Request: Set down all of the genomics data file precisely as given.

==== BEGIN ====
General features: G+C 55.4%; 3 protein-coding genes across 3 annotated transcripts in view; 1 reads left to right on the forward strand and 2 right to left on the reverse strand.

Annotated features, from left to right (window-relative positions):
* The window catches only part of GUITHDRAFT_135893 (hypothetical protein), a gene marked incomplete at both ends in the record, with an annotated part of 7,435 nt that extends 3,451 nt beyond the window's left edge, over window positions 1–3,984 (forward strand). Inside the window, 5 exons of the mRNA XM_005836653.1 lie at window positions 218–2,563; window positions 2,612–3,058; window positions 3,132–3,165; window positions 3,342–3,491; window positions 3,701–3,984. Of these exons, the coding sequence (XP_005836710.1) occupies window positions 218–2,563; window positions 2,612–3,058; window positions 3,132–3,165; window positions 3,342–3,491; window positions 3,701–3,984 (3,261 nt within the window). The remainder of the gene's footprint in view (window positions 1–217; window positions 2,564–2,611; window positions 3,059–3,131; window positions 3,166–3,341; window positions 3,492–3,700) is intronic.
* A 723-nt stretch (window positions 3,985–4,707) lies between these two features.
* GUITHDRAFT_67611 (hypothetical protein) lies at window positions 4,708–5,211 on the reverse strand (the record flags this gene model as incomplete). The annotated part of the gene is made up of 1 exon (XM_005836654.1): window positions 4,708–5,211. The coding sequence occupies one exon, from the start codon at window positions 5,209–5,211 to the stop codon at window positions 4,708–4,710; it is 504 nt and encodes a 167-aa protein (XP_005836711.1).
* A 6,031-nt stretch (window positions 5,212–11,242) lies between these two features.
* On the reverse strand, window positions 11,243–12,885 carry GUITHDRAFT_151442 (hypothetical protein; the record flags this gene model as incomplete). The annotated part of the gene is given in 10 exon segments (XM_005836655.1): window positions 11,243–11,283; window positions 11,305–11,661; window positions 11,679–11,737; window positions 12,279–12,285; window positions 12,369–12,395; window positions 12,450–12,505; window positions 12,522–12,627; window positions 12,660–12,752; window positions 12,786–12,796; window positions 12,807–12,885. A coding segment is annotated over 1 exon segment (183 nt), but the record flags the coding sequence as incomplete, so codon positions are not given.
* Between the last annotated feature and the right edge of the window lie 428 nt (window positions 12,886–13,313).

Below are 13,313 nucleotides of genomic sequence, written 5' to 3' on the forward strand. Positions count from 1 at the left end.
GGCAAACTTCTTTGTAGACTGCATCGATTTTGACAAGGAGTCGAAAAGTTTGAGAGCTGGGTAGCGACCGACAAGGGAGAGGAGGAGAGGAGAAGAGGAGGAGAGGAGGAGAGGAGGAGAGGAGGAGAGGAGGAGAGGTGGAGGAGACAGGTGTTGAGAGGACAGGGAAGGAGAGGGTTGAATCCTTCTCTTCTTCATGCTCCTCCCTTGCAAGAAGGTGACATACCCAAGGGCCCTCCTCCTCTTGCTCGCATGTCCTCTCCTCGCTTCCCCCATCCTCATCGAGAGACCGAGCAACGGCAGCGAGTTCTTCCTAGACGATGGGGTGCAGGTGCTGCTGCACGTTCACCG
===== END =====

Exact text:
General features: G+C 55.4%; 3 protein-coding genes across 3 annotated transcripts in view; 1 reads left to right on the forward strand and 2 right to left on the reverse strand.

Annotated features, from left to right (window-relative positions):
* The window catches only part of GUITHDRAFT_135893 (hypothetical protein), a gene marked incomplete at both ends in the record, with an annotated part of 7,435 nt that extends 3,451 nt beyond the window's left edge, over window positions 1–3,984 (forward strand). Inside the window, 5 exons of the mRNA XM_005836653.1 lie at window positions 218–2,563; window positions 2,612–3,058; window positions 3,132–3,165; window positions 3,342–3,491; window positions 3,701–3,984. Of these exons, the coding sequence (XP_005836710.1) occupies window positions 218–2,563; window positions 2,612–3,058; window positions 3,132–3,165; window positions 3,342–3,491; window positions 3,701–3,984 (3,261 nt within the window). The remainder of the gene's footprint in view (window positions 1–217; window positions 2,564–2,611; window positions 3,059–3,131; window positions 3,166–3,341; window positions 3,492–3,700) is intronic.
* A 723-nt stretch (window positions 3,985–4,707) lies between these two features.
* GUITHDRAFT_67611 (hypothetical protein) lies at window positions 4,708–5,211 on the reverse strand (the record flags this gene model as incomplete). The annotated part of the gene is made up of 1 exon (XM_005836654.1): window positions 4,708–5,211. The coding sequence occupies one exon, from the start codon at window positions 5,209–5,211 to the stop codon at window positions 4,708–4,710; it is 504 nt and encodes a 167-aa protein (XP_005836711.1).
* A 6,031-nt stretch (window positions 5,212–11,242) lies between these two features.
* On the reverse strand, window positions 11,243–12,885 carry GUITHDRAFT_151442 (hypothetical protein; the record flags this gene model as incomplete). The annotated part of the gene is given in 10 exon segments (XM_005836655.1): window positions 11,243–11,283; window positions 11,305–11,661; window positions 11,679–11,737; window positions 12,279–12,285; window positions 12,369–12,395; window positions 12,450–12,505; window positions 12,522–12,627; window positions 12,660–12,752; window positions 12,786–12,796; window positions 12,807–12,885. A coding segment is annotated over 1 exon segment (183 nt), but the record flags the coding sequence as incomplete, so codon positions are not given.
* Between the last annotated feature and the right edge of the window lie 428 nt (window positions 12,886–13,313).

Below are 13,313 nucleotides of genomic sequence, written 5' to 3' on the forward strand. Positions count from 1 at the left end.
GGCAAACTTCTTTGTAGACTGCATCGATTTTGACAAGGAGTCGAAAAGTTTGAGAGCTGGGTAGCGACCGACAAGGGAGAGGAGGAGAGGAGAAGAGGAGGAGAGGAGGAGAGGAGGAGAGGAGGAGAGGAGGAGAGGTGGAGGAGACAGGTGTTGAGAGGACAGGGAAGGAGAGGGTTGAATCCTTCTCTTCTTCATGCTCCTCCCTTGCAAGAAGGTGACATACCCAAGGGCCCTCCTCCTCTTGCTCGCATGTCCTCTCCTCGCTTCCCCCATCCTCATCGAGAGACCGAGCAACGGCAGCGAGTTCTTCCTAGACGATGGGGTGCAGGTGCTGCTGCACGTTCACCG